A painting by the Russian artist Wassily Kandinsky that was stolen by the Nazis, who then killed its owner at Auschwitz, has sold for a record £37.2m at auction in London.
It was sold on behalf of the great-grandchildren of the original owners, Johanna Margarethe Stern-Lippmann and Siegbert Stern. Titled Murnau mit Kirche II, translating to ‘Murnau with Church II’, it dates to 1910 and was only recently reunited with the family after being discovered in the Van Abbemuseum museum in Eindhoven nearly ten years ago.
Murnau mit Kirche II depicts a Bavarian village called Murnau in a burst of colour. The work is said to have signified Kandinsky’s move towards abstract art.
Stern-Lippmann and Stern were founders of a textile company and keen art collectors. The Kandinsky’s masterpiece was in the couple’s dining room in their villa in Potsdam, Berlin, before being seized. Their great-grandchildren said they would use some of the proceeds from the sale to try and track down more of the original collection that was taken by the Nazis in the 1930s.
“Though nothing can undo the wrongs of the past, nor the impact on our family and those who were in hiding – one of whom is still alive – the restitution of this painting that meant so much to our great-grandparents is immensely significant to us, because it is an acknowledgement and partially closes a wound that has remained open over the generations,” the Stern family said.
For now, the identity of the £37.2m buyer is unknown. The sale – which took place at Sotheby’s – breaks the record for a Kandinsky, surpassing the £33m that was paid for Painting with White Lines. Kandinsky completed that work in 1913, and it sold in 2017, again at Sotheby’s.
Stern-Lippmann and Stern were an influential couple at the time, friends with the likes of Thomas Mann and Franz Kafka, as well as Albert Einstein.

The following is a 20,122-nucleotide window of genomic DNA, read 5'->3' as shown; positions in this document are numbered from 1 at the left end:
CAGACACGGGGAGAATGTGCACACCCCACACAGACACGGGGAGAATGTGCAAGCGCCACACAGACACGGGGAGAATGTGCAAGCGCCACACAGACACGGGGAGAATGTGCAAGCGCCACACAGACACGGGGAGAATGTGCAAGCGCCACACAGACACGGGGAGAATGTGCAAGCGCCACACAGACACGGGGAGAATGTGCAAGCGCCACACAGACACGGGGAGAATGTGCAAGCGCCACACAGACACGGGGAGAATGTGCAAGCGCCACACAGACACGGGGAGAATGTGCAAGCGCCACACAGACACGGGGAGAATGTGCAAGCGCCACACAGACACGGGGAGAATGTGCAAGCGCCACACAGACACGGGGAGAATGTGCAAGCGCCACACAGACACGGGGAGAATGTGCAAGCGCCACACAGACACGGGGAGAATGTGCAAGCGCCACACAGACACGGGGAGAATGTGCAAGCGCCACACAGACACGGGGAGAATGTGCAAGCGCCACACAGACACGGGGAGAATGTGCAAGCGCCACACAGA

Their art collection included more than 100 artworks, ranging from Dutch old master paintings, to work by Renoir, and modern artists at the time such as Munch and Kandinsky.
While Stern died of natural causes in 1935, soon after the Nazis took power in Germany, Stern-Lippmann had to flee the country Germany and was later murdered in Auschwitz. The location of many of their paintings is still unknown.
Murnau mit Kirche II had hung on the walls of Van Abbemuseum in Eindhoven since 1951. It was returned to the Stern descendants last year, following a lengthy legal case.
Speaking about the sale, Sotheby’s vice-chairman and head of restitution, Lucian Simmons, said: “This year marks the 25th anniversary of the conference, held in Washington DC, that first established the ground rules for the restitution of art works looted by the Nazis during the second world war.
“Since then, Sotheby’s restitution department has worked with many heirs and families to reunite them with their stolen property, but the restitution, after so many years, of Kandinsky’s Murnau mit Kirche II to the heirs of Johanna Margarete and Siegbert Stern has been especially resonant and moving, and we are so very glad that the full story will now be told.”
Helena Newman, the chair of Sotheby’s Europe, said: “Kandinsky’s Murnau period came to define abstract art for future generations, and the appearance of such an important painting – one of the last of this period and scale remaining in private hands – is a major moment for the market and for collectors.
“Its restitution after so many years allows us finally to reconnect this remarkable painting with its history, and rediscover the place of the Sterns and their collection in the glittering cultural milieu of 1920s Berlin.”